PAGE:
By deploying Navy cruiser Moskva armed with S-300 ship-to-air missiles opposite the Syrian coastal town of Latakia, Moscow has effectively enforced a no-fly zone over most of Syria.
Israeli website Debkafile quoting intelligence sources said that all US and European aircraft currently deployed over Syria besides Israeli warplanes would be exposed to the S-300 anti-aircraft system. They many have to coordinate with Russia for combat missions inside Syria.
Russia’s deputy chief of staff, Gen. Nikolay Bogdanovsky, accompanied by a military delegation is expected to arrive in Israel for a two-day visit on Tuesday, Oct. 6, to discuss increased coordination between the two militaries. The issue of the S-300 deployment, which would hinder Israeli warplanes deployed against Lebanese Shia group, Hezbollah would also come up in the talks.
“The presence of the S-300s means that the Turkish, British, Israeli and Jordanian air forces will need to coordinate their aerial operations in Syrian or Lebanese airspace with Russia, or face the risk of their planes being shot down”, Debkafile’s military sources were quoted as saying.
The only aircraft capable of evading those advanced missiles are stealth planes such as the F-35 and the F-22, neither of which have been deployed in the anti-Islamic State operations.
The S-300 has a range of 150 kilometers and can shoot down any type of missile, including cruise missiles, as well as planes.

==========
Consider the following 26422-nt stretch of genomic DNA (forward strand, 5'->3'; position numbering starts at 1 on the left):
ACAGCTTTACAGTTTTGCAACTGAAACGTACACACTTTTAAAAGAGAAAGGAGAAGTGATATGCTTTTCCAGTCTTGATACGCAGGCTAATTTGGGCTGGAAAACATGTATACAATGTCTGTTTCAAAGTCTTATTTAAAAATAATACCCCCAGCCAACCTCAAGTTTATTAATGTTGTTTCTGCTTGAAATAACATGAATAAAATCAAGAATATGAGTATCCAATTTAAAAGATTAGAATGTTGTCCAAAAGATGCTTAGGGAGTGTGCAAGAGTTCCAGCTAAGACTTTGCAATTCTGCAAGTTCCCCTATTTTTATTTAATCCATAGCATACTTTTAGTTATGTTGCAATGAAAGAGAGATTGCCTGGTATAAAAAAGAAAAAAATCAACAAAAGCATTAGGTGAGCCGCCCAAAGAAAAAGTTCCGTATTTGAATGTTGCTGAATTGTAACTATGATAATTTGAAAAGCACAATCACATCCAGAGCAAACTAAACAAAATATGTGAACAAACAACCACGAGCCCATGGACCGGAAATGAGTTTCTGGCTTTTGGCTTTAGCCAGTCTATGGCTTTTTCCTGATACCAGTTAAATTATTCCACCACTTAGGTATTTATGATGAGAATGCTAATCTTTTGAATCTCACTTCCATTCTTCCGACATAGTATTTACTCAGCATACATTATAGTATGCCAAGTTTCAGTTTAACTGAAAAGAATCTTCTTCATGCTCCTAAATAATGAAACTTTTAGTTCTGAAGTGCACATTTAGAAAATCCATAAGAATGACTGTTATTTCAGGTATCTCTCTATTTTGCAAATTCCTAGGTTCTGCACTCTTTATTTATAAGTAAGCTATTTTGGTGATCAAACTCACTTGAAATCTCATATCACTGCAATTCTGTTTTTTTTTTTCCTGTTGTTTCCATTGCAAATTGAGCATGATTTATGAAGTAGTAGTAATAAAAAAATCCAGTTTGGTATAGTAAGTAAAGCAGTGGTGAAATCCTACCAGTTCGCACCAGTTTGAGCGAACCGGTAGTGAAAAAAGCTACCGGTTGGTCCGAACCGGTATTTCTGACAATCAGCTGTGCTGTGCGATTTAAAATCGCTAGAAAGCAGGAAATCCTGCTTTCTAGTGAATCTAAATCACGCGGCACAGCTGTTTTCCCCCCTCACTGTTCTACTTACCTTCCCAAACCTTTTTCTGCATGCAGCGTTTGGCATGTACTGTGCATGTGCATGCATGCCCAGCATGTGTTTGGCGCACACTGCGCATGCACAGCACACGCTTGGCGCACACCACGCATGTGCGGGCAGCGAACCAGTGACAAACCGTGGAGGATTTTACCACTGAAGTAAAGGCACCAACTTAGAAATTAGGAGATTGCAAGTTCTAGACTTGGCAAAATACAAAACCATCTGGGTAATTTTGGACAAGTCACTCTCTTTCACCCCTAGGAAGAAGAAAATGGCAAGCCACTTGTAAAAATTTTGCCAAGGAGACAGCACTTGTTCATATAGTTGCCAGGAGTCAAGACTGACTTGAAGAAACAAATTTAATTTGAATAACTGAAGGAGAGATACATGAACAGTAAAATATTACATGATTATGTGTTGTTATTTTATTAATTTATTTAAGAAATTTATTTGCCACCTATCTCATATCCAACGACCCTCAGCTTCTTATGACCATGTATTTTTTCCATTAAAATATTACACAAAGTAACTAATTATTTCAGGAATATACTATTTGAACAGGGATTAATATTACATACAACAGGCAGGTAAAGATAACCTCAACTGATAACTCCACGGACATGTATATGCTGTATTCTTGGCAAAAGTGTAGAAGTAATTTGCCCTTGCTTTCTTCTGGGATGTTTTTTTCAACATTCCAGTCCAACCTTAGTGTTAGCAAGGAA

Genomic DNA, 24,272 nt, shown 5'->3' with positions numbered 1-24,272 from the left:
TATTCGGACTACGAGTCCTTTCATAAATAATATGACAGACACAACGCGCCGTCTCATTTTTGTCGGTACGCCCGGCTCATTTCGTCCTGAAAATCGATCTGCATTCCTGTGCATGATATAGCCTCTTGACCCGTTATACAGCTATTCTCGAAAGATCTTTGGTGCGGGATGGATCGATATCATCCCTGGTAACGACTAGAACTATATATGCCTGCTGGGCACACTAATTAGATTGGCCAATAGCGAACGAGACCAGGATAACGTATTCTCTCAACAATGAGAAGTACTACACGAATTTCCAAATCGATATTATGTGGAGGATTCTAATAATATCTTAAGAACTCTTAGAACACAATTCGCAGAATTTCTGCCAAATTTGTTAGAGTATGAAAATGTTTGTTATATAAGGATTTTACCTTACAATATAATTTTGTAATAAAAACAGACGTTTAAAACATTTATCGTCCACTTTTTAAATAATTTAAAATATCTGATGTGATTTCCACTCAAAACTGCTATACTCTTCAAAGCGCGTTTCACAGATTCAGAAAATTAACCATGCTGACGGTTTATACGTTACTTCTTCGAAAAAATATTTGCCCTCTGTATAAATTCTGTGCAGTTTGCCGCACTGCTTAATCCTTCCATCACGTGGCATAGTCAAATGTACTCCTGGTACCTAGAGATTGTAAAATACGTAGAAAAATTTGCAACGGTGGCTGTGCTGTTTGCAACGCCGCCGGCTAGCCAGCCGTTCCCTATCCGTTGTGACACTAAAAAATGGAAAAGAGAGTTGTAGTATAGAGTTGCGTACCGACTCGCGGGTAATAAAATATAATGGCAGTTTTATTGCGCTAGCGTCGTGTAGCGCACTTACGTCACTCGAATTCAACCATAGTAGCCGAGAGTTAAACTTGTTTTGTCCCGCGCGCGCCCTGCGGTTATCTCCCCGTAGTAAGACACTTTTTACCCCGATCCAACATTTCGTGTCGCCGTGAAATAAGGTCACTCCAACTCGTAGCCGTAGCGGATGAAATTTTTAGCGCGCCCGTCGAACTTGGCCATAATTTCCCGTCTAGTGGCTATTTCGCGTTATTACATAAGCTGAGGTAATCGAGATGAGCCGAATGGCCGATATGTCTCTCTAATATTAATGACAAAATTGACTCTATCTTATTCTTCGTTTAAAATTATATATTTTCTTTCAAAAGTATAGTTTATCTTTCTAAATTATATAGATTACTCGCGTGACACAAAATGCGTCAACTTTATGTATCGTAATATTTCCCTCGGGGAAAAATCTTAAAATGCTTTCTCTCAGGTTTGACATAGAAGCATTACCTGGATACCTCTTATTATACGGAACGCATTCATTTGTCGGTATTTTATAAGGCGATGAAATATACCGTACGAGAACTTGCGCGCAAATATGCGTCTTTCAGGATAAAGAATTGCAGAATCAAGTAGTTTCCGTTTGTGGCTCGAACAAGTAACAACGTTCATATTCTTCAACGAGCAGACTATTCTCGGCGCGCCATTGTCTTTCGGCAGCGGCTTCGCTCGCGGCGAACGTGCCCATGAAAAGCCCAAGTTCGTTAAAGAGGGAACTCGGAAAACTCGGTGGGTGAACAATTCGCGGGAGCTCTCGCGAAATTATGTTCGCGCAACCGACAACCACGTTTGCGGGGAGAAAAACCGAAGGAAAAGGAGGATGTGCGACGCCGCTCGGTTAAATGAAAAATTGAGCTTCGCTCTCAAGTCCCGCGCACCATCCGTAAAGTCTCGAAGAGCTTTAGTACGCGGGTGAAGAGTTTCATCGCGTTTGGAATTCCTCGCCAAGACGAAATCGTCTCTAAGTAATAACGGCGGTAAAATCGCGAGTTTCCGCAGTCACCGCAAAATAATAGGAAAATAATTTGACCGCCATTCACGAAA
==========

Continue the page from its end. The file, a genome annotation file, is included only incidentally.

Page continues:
Debkafile has claimed that Russian President Vladimir Putin promised Israeli Prime Minister Binyamin Netanyahu during their summit in Moscow on September 21 not to allow S-300 missiles reach the Syrian military.
However, their deployment on board a warship facing Syria and northern Israel seems to have not been considered by the usually well-informed Israeli intelligence. The S-300 deployment provides a security cover to Russian Sukhois conducting raids against Islamic state targets over a wide area of Syria and Lebanon.
As Russia and France bombs Islamic State (IS) positions in Syria, both have been touting the prowess of their respective fighter aircraft- the Sukhoi Su-34 and the Dassault Rafale. While Russia has launched air strikes on the side of the Syrian government and France on the side of the anti-Assad rebels, but against one common enemy, the Islamic State terrorist group, both seem keen to highlight the precision bombing capabilities of their respective aircraft
Russia might have possibly deployed S-300 anti-aircraft missiles in Syria. According to Debkafile, a news website close to Israeli defense forces in a report earlier this week said, “Troops at the Russian base outside the coastal Syrian city of Latakia were seen preparing to deploy batteries of advanced S-300 anti-aircraft missiles
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